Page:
“If the adjuster defendant needs separate counsel, which they might, that will hike the legal fees involved in defending a bad faith claim. The carrier or the E&O carrier for the insurance company might be paying not just one defense attorney, but two. One for the insurer employer, and a separate one for the adjuster employee. So, hiking those legal fees puts more financial pressure on either the insurer or if it’s professional liability carrier to settle the claim,” he said.
The decision has raised concerns across the country. Adjusters are concerned because “they don’t have deep pockets to pay a judgment,” he said, adding that a pending lawsuit could have a domino effect of negative consequences for an individual adjuster.
“You apply for a mortgage, you apply for a car loan, you apply for a home equity line of credit, you may have to disclose any pending civil lawsuit, which could compromise your eligibility for financing,” he explained. “Let’s say you’re asked to serve on your homeowner’s association board. Or let’s say you’re applying for membership in a professional insurance organization. You may have to disclose current or past lawsuits.”
The claims handling process, employee retention and recruitment could all be impacted by the decision.
There are ways to reduce the chances of an adjuster being named in a bad faith lawsuit, Quinley said.
“I think this really underscores the importance – take reasoned liability stances,” he said.
“I think, given all the factors, no reasonable adjuster would assess liability on the part of the insured, much less 70 percent responsibility of the accident,” Quinley said. “So, I think overlooked in all of the hand wringing, all the apocalyptic visions of Keodalah is that fact that you need to align your liability and claim assessment with the facts of the case.”
Quinley pointed to the increased offer of $5000 without an accompanying explanation.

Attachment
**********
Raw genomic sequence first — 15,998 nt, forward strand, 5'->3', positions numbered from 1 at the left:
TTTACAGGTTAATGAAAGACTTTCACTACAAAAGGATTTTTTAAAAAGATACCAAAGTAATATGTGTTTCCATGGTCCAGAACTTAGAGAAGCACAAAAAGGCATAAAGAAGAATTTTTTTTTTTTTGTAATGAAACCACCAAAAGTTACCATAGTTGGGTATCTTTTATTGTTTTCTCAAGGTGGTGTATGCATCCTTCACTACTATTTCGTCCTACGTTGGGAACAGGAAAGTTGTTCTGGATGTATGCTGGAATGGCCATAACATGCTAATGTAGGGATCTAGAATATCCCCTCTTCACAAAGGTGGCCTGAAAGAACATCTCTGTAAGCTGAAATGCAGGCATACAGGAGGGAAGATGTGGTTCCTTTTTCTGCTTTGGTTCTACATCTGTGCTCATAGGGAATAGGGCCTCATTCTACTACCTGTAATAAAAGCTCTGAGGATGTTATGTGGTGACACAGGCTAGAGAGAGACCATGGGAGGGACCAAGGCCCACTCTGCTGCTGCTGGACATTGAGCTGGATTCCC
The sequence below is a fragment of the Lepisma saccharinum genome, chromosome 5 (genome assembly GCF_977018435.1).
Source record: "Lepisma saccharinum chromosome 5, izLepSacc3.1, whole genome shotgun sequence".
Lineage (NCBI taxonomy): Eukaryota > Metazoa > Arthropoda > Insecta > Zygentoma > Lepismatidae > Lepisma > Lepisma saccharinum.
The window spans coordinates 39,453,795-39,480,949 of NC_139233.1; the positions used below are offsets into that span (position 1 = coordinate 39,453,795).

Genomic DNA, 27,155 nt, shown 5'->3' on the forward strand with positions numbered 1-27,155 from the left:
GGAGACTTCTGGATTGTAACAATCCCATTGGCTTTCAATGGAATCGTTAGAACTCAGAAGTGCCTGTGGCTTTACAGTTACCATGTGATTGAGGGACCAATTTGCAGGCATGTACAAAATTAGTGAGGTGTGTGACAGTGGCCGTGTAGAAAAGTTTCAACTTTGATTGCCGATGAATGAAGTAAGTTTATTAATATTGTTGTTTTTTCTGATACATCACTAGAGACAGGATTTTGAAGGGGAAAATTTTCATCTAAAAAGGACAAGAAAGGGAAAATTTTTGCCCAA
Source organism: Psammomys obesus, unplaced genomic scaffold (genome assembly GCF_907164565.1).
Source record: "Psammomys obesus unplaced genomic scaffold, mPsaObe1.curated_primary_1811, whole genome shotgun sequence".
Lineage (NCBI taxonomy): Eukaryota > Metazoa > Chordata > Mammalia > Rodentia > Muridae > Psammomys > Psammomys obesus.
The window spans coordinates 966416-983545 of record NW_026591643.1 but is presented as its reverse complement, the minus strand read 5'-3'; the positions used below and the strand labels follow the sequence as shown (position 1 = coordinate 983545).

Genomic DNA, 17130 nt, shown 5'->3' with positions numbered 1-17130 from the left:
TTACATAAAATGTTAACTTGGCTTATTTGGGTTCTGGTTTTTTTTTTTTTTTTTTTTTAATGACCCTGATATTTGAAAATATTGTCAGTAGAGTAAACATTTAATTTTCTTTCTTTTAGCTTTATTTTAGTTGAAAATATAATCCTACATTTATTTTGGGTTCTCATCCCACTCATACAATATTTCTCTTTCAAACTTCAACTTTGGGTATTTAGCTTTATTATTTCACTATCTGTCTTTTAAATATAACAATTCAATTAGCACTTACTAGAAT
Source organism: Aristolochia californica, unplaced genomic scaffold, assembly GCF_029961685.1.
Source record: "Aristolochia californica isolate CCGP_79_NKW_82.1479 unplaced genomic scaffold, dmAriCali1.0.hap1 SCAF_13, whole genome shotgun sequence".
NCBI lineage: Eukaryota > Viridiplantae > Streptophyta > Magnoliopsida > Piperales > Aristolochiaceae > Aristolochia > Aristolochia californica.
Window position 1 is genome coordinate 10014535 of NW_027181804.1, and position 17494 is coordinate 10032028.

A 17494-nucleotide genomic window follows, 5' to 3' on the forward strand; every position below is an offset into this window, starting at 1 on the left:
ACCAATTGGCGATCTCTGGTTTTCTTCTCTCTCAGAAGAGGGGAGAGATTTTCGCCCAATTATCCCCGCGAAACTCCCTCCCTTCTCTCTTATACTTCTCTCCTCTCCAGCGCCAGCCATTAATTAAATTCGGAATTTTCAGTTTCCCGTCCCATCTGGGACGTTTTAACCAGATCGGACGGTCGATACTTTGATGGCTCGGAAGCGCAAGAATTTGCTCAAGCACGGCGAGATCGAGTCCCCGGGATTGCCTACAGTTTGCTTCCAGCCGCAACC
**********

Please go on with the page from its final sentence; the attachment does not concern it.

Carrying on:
“I think another theme highlighted by Keodalah, often overlooked, is to explain the basis for any settlement offer. The plaintiff policyholder demanded the $25,000 UIM limit. In response, the carrier offered $1,600 based on its assessment that the insured was 70 percent at fault. And when Keodalah asked the insurance company to explain, it simply bumped the offer to $5,000. Of course, just raising the offer from $1,600 to $5,000 doesn’t really explain the insurance company’s evaluation,” said Quinley. “And, so, absent any explanation, absent any compelling rationale, it really smacks of low balling, which is a bad faith tactic.”
Quinley said insurers should immediately reach out to ex-employees if they happen to be named in a bad faith lawsuit.
“If they’re an ex-employee, reach out to them immediately. Let them know what’s coming,” he said. “Assure them that counsel will be provided for his or her defense. If an E&O carrier balks at this, I think it makes sense to pay it out of corporate coffers. But make sure that any ex-employee knows they won’t be abandoned, that they will have legal counsel.”
The same goes for current staff adjusters, he said.
Similar case decisions in Louisiana and Kentucky could push insurers to consider moving their claims handling staff out of those states.
“It’ll take some time to see if this plays out, but insurers and TPAs might consider relocating their claim handling staff outside those states that allow bad faith plaintiffs to name adjusters individually as defendants,” said Quinley.
Right now, the decision isn’t etched in stone, he said, since the Washington Supreme Court could overturn the ruling.
“We’ll certainly have a better handle on that in 2019. I anticipate there will be extensive briefing by insurance companies weighing in on the issue through amicus briefs,” Quinley said. “On the other hand, Washington state has a well-deserved reputation as being very plaintiff-friendly toward people who sue insurance companies. So even if it is an outlier, and even if it has not yet been etched in stone in Washington state, it’s a troubling sign in the great Northwest. Especially if other states embrace this notion under the banner of consumerism and customer rights.”